The past perfect is used to connect or relate one past action to another more recent time or action in the past. This sequential relation is often established between clauses with the past perfect where the past perfect is the first action and the second is expressed in the past simple. It is required when the conjunction used to link the two clauses does not indicate a sequence and the clauses are not in sequential order. There is often a consequence to that relation that is either explicit or implied when this tense is used.

    The past perfect and the simple past sequence actions that occurred in the past. The past simple does this by the explicit order of the verbs/ clauses - from earliest to latest.

    I got in the car, (and I) drove to the market and (I) bought some bananas.

    The parentheses indicate ellipsis, which is optional.

    You wouldn’t use the past perfect in a sentence like this, it’s just about sequence of actions and the simple past is used for this purpose.

    *I had gotten (or got if your British) in the car, drove to the market and bought some bananas to make banana splits. (incorrect use of the past perfect)

    It makes no sense to use the past perfect, when the clauses are already in sequential order - just use the past simple.

    Sequencing can be done in that past simple with different conjunctions like before and after - and since they provide sequencing, the clause order can change and the sequence is still clear. I drove to the market after I got in the car. I drove to the market before I bought some bananas.

    Some conjunctions are explicit in their sequencing while others are much less indicative of the sequence of actions.

    For example, when as a conjunction/ time word, doesn't indicate sequence very well.

    I left the market and began the drive home *when my wife called to tell me she also needed ice cream.

    At best this sentence (with when) is ambiguous. The sequence is not clear and the sentence could be interpreted to mean that the subject simply left the market just after his wife called, or that he left before she called. But with the conjunctions and, then, and then, before or after, the ambiguity is resolved.

    I left the market, (and I) began the drive home and my wife called to tell me she also needed ice cream.

    I left the market, (and I) began the drive home before my wife called to tell me she also needed ice cream.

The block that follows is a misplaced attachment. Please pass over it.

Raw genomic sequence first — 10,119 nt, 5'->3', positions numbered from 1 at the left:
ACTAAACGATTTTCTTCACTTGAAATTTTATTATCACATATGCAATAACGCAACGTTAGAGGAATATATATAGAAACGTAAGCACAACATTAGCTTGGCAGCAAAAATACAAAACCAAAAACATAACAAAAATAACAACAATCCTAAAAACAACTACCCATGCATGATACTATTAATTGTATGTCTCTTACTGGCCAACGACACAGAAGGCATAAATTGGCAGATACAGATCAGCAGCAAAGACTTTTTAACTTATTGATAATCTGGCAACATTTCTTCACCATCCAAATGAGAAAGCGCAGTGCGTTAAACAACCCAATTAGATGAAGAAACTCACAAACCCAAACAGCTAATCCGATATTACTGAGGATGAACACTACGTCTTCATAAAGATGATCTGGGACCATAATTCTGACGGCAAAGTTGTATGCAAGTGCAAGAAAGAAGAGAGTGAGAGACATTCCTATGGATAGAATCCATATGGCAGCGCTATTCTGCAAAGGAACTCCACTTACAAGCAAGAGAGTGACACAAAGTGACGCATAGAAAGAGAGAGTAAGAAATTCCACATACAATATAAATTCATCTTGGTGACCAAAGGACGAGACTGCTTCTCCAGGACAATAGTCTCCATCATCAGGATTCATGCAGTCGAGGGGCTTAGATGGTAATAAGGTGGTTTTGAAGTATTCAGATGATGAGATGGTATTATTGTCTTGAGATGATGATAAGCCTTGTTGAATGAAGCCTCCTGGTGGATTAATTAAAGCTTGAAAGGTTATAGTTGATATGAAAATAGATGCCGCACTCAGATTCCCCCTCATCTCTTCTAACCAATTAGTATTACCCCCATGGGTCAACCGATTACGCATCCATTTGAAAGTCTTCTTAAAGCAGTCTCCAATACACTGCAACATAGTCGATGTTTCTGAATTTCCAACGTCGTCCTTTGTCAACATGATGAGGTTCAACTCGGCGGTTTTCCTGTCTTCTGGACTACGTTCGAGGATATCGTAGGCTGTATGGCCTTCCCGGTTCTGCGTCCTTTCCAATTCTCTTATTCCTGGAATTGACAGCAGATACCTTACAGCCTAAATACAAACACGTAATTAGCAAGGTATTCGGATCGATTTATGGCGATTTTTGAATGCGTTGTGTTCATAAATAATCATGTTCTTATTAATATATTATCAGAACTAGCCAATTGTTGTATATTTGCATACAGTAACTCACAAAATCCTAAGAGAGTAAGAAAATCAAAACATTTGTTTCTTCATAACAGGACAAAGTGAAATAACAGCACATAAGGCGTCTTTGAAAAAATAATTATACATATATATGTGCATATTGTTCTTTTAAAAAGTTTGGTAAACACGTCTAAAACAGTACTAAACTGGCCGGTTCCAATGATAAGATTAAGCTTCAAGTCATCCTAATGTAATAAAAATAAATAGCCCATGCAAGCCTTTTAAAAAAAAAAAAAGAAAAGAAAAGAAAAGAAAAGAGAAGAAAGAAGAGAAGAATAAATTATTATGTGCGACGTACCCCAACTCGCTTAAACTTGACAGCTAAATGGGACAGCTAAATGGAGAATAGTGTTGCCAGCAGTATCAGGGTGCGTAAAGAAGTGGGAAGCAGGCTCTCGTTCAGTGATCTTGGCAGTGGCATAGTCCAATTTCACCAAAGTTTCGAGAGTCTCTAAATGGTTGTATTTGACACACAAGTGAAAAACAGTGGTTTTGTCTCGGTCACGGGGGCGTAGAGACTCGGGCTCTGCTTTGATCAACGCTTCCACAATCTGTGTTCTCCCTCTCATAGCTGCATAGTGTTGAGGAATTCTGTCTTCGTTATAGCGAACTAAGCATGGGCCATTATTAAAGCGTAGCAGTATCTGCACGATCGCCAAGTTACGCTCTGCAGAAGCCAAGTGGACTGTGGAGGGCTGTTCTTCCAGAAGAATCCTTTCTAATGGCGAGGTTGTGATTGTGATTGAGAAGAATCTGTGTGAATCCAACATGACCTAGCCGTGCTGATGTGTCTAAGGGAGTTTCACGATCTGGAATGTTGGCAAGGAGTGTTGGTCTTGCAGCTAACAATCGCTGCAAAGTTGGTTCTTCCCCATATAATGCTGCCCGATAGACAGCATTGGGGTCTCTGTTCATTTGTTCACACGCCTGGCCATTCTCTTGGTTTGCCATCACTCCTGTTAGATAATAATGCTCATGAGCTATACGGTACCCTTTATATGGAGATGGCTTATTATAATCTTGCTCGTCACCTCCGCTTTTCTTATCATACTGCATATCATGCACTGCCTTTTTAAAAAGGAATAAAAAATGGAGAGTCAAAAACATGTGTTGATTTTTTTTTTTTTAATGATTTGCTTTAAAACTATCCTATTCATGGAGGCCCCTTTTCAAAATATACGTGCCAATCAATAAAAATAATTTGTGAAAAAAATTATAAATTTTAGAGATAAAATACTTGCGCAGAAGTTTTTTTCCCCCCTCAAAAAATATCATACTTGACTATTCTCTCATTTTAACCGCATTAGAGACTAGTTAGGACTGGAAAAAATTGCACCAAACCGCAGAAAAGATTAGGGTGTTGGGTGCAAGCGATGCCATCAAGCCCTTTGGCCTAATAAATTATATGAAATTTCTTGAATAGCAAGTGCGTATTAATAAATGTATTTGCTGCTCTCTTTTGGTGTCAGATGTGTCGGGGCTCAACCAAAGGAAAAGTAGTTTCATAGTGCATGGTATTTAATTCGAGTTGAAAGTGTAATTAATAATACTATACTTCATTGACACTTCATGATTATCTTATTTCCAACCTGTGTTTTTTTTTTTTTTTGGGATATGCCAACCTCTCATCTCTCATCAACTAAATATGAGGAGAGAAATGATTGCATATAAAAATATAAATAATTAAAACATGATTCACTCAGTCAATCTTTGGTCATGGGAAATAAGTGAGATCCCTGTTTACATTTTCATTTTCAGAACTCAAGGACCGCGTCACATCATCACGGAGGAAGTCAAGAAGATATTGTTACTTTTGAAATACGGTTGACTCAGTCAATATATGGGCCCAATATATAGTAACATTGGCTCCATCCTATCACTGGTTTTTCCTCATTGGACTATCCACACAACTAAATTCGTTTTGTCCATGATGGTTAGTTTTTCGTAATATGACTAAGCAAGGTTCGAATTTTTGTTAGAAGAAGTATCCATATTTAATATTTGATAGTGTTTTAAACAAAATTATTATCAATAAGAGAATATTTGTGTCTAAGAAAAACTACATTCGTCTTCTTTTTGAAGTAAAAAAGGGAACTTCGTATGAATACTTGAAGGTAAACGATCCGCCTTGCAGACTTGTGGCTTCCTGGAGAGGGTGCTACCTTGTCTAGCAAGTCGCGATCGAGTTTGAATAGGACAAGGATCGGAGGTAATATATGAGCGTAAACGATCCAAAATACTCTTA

I left the market, (and I) began the drive home after my wife called to tell me she also needed ice cream.

    The present simple in joined clauses is about sequence, there’s really no implied consequence and no need for the past perfect.

    When is properly used to indicate simultaneous or virtually simultaneous actions (one thing happens immediately after another).

    Watch what happens when the clause order is changed.

    When my wife called to tell me she also needed ice cream, I left the market and began the drive home. (immediate sequence)

    This sentence has clear meaning and clear sequence - it just sequences the actions, and you can’t reverse the order of the clause without creating ambiguity. This a different sequence than in the previous sentences and and when indicates that the second action happened immediately after the first.

    Now let’s see what happens with the past perfect.

    I had left the market and begun the drive home when my wife called to tell me she also needed ice cream.

    The sequence of actions is established by the use of the past perfect and the ambiguity of when does not arise. But it’s about more than sequence. The implied consequence is that the subject had to return to the market for the ice cream, or that they would have bananas and no ice cream. The sequence could be easily established with the simple past but not the implication.

    You can change the order of the clauses and still get the same meaning.

    When my wife called to tell me she also needed ice cream, I had (already) left the market and begun the drive home.

    No problem with sequence and the same implication applies.

    You can use the adverb already if you want but the tense implies this meaning anyway, so it is not required. The past perfect sequences without needing to use an explicit order to the clauses because the past perfect is always the first action.

    When I arrived everyone had left.

    Everyone had left when I arrived.

    The meaning of these sentences would change drastically if both clauses were in the past simple. In a structure like this (with when) the past perfect is required for the intended meaning. Without it, and using the present simple, the actions are barely sequenced and indicate practically simultaneous actions and imply a causal relation between the clauses. The order of the clauses does not change the meaning.

    When I arrived, everyone left.

    Everyone left when I arrived.

    But you could also get the same meaning of the past perfect using a different time word without the past perfect.

    Everyone left before I arrived.

    Before I arrived, everyone left.

    I'm not sure that the second sentence here is grammatical. I would accept it but would also leave it to others to argue.

    Let’s see what we can observe with another sentence.

    He had tried to reach her a few weeks before the wedding.

    He tried to reach her a few weeks before the wedding.

    In these two the preposition before takes an object not a clause but it still indicate a time relation and sequence - the call happened before the wedding.

    A few weeks before she arrived for the wedding, he tried to reach her.

    A few weeks before she arrived for the wedding, he had tried to reach her.

    He tried to reach her a few weeks before she arrived for the wedding. He had tried to reach her a few weeks *before *she arrived for the wedding.

    In all of these sentences the preposition before (also a conjunction in the last two) takes care of the sequencing so the past perfect is not required in any of them. But it is not ungrammatical to use it if you want, though it makes little difference in the meaning of the sentences. The only difference is that the past perfect implies a consequence in the relation, whether it is expressed or not, and the simple past simply states the fact that these actions happened in sequence.

    Hope that helps.